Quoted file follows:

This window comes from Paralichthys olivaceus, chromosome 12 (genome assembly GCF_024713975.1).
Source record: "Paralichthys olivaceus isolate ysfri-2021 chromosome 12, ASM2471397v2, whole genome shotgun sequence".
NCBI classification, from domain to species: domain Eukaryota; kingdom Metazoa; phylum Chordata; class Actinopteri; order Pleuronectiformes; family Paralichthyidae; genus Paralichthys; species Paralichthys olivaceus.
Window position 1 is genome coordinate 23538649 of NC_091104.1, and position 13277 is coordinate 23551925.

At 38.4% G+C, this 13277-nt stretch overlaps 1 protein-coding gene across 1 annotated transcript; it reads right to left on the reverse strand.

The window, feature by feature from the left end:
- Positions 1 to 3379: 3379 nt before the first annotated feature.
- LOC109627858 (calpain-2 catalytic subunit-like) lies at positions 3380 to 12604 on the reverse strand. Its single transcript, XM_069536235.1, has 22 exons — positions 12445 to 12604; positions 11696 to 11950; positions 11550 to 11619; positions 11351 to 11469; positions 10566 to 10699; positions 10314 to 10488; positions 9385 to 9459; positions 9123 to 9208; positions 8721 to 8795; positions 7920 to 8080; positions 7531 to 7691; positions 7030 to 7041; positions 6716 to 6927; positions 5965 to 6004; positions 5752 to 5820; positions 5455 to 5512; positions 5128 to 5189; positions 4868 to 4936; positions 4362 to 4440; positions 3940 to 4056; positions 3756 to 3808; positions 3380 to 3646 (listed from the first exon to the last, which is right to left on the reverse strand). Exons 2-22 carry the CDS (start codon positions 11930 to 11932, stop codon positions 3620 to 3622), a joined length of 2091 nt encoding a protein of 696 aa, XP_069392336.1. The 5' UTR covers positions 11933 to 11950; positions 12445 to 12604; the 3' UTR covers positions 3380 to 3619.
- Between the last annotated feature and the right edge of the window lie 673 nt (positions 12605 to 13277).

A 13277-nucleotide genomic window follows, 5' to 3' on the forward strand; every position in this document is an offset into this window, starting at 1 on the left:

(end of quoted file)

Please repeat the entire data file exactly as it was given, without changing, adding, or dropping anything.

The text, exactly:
This window comes from Paralichthys olivaceus, chromosome 12 (genome assembly GCF_024713975.1).
Source record: "Paralichthys olivaceus isolate ysfri-2021 chromosome 12, ASM2471397v2, whole genome shotgun sequence".
NCBI classification, from domain to species: domain Eukaryota; kingdom Metazoa; phylum Chordata; class Actinopteri; order Pleuronectiformes; family Paralichthyidae; genus Paralichthys; species Paralichthys olivaceus.
Window position 1 is genome coordinate 23538649 of NC_091104.1, and position 13277 is coordinate 23551925.

At 38.4% G+C, this 13277-nt stretch overlaps 1 protein-coding gene across 1 annotated transcript; it reads right to left on the reverse strand.

The window, feature by feature from the left end:
- Positions 1 to 3379: 3379 nt before the first annotated feature.
- LOC109627858 (calpain-2 catalytic subunit-like) lies at positions 3380 to 12604 on the reverse strand. Its single transcript, XM_069536235.1, has 22 exons — positions 12445 to 12604; positions 11696 to 11950; positions 11550 to 11619; positions 11351 to 11469; positions 10566 to 10699; positions 10314 to 10488; positions 9385 to 9459; positions 9123 to 9208; positions 8721 to 8795; positions 7920 to 8080; positions 7531 to 7691; positions 7030 to 7041; positions 6716 to 6927; positions 5965 to 6004; positions 5752 to 5820; positions 5455 to 5512; positions 5128 to 5189; positions 4868 to 4936; positions 4362 to 4440; positions 3940 to 4056; positions 3756 to 3808; positions 3380 to 3646 (listed from the first exon to the last, which is right to left on the reverse strand). Exons 2-22 carry the CDS (start codon positions 11930 to 11932, stop codon positions 3620 to 3622), a joined length of 2091 nt encoding a protein of 696 aa, XP_069392336.1. The 5' UTR covers positions 11933 to 11950; positions 12445 to 12604; the 3' UTR covers positions 3380 to 3619.
- Between the last annotated feature and the right edge of the window lie 673 nt (positions 12605 to 13277).

A 13277-nucleotide genomic window follows, 5' to 3' on the forward strand; every position in this document is an offset into this window, starting at 1 on the left: